“Get Out, is a documentary” – Jordan Peele
Contains minor spoilers, go watch the movie if you haven’t and come back if you’re so damn worried about it..
In 2017 it’s hard to be too frightened or shaken up by a movie, when you compare it to the real life horror taking place in the good old USA these days. But Jordan Peele’s directorial debut is no mere genre embracing, formulaic walk in the darker parts of your mind. The film, equal parts horror, psychological thriller, cultural commentary and yes, at times, comedy, is an edge of your seat, corners of you psyche, genre bending roller coaster ride of suspense and it may be one of the best movies of the year.
The film starts off with a jarring kidnap scene which isn’t explained in the film until later, as we move to a scene that could be a rework of Guess Who’s Coming To Dinner, we meet Rose (Allison Williams) who is preparing to take her boyfriend, an African-American photographer named Chirs (played brilliantly by English actor Daniel Kaluuya) to her parents (Catherine Keener & Bradley Whitford) remote estate for a visit. At first the couple seems to be a perfect example of well off, NPR listening, open minded liberals. He is a neurosurgeon, she is a psychiatrist. A closer looks shows things are just a bit off kilter. The staff in the house, a black maid and caretaker have vacant stares and seem almost zombie like, except for an occasional tear that drips down their faces.
Rose’s father, Dean, shows Chris around while bemoaning the racist state of the nation, all the while peppering the conversation with “my man” and “know what I am sayin”,which is chalked up at the moment to well intentioned cultural appropriation.
Rose’s brother, Jeremy, played with intense creepiness by Caleb Landry Jones is obviously evaluating Chris physically, over a seemingly playful after dinner hang at the dinner table. The next day at a party hosted by the parents, the guest list is particularly weird. People seem to be wanting to talk to Chris, see what he is about and in some cases actually touch him, they grab his arm to see how strong it is.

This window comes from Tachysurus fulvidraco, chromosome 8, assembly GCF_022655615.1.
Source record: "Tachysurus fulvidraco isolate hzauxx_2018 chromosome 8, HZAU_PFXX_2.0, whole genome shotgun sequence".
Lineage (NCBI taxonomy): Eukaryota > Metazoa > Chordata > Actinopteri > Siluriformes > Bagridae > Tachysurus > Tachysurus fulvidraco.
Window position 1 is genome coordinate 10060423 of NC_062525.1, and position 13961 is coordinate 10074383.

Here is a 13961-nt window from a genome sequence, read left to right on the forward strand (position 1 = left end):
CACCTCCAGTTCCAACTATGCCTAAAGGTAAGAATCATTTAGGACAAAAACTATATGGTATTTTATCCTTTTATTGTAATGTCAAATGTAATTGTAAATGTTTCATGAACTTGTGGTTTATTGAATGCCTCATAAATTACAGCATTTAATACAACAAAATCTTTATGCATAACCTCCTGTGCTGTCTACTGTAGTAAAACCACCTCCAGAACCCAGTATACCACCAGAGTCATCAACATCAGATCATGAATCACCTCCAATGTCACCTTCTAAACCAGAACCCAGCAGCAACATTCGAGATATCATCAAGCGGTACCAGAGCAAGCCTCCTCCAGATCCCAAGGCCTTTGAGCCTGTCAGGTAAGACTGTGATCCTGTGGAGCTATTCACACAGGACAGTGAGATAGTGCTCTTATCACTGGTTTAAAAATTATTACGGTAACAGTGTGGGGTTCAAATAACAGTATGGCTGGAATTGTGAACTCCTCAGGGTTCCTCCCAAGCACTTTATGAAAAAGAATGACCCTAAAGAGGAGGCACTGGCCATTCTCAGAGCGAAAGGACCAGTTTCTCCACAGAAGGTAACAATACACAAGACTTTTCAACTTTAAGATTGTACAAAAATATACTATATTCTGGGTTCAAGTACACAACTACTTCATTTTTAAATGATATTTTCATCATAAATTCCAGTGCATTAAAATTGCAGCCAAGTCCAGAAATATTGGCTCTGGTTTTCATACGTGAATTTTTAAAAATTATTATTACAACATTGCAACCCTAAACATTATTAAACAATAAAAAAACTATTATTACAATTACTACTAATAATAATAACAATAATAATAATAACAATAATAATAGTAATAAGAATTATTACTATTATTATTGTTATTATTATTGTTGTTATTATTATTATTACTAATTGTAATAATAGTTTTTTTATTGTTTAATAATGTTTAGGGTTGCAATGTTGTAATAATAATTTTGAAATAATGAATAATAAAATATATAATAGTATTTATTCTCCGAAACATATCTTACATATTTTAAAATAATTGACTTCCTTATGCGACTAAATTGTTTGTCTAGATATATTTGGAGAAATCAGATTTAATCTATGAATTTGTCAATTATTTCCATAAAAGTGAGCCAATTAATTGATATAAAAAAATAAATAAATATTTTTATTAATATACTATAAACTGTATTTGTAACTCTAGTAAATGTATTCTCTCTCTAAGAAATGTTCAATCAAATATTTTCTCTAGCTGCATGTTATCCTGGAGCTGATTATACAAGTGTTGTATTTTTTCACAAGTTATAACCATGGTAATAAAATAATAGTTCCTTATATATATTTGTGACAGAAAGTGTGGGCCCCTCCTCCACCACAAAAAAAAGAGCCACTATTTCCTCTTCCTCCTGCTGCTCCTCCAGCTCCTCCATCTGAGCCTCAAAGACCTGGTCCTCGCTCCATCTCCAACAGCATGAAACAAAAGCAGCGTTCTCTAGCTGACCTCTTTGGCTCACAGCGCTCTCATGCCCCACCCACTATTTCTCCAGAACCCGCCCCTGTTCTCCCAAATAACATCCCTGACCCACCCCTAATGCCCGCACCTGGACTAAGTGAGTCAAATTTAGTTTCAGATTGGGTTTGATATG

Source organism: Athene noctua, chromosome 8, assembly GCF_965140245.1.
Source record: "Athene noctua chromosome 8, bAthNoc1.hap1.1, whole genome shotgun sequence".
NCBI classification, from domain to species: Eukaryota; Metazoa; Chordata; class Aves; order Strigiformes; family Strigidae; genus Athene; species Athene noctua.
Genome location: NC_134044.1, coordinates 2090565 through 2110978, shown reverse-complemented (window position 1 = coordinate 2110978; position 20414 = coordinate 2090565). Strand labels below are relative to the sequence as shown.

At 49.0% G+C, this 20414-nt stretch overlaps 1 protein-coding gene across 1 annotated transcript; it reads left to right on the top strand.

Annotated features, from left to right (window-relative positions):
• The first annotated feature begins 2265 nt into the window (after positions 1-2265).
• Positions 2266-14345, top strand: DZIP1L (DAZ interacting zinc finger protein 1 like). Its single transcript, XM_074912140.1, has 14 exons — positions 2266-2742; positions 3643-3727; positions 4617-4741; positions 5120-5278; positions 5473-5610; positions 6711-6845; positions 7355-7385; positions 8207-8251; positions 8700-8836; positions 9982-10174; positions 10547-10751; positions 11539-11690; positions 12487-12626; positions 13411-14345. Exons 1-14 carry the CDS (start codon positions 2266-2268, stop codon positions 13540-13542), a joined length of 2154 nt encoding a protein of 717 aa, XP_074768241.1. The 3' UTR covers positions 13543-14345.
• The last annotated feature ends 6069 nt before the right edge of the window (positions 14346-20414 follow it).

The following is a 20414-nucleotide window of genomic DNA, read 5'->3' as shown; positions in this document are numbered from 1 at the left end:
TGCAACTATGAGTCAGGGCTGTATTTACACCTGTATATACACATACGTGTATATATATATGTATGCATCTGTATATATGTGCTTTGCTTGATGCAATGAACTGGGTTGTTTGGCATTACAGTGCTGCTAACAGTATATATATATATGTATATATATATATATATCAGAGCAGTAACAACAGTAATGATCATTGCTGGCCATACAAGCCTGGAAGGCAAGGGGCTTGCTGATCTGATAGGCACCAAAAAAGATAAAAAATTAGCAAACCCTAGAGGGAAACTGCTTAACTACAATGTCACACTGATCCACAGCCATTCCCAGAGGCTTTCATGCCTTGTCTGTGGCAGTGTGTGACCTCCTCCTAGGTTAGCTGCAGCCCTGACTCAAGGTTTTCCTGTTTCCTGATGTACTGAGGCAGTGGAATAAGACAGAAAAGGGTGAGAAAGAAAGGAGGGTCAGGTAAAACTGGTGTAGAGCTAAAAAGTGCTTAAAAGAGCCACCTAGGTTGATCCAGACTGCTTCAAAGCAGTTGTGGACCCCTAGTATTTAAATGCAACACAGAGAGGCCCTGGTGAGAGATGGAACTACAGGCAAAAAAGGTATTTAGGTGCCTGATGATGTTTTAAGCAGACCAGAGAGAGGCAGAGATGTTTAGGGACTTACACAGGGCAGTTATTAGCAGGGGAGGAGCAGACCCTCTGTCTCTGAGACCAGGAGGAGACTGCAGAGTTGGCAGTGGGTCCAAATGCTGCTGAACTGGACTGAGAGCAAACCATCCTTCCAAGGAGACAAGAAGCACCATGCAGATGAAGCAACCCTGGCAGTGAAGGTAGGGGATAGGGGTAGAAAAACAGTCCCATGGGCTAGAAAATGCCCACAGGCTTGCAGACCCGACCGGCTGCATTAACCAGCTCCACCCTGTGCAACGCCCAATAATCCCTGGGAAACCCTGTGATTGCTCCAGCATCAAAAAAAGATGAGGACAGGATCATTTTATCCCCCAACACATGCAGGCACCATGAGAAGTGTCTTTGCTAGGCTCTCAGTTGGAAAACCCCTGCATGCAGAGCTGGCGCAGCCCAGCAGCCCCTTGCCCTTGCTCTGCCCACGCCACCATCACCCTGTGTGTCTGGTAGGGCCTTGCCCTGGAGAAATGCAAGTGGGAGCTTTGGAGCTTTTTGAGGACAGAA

Seeing another black man at the party, Chris approaches him and is greeted warming, but still just a little strangely, the man has that vacant look in his eye, a man in his twenties, and he’s with a woman approaching sixty. Not a sin by any means but something just doesn’t look right. When the couple is called to visit with other guests the man is unable to execute a fist bump.
The party as it turns out, is an auction, and the item on sale is Chris.
Later that night, Rose’s mother hypnotizes Chris and creates the trigger that put’s Chris into the nightmare situation.
I won’t spoil any more of the plot, but the thriller aspect of the film is as executed masterfully as Hitchcock.
The movie is very often hilariously funny, especially as Chris’s friend Rod (LilRel Howery), a TSA agent, figures out the danger Chris is in and tries to intervene throughout.
The movie turns racial roles in suspense movies on their heads, and makes social commentary of race, class, gender, and even takes a jab at will intentioned liberalism which can result in a softer racism.
There is a lot in this movie, and told from a uniquely black perspective, it gives a well established genre a long needed kick in the ass. One of the year’s best.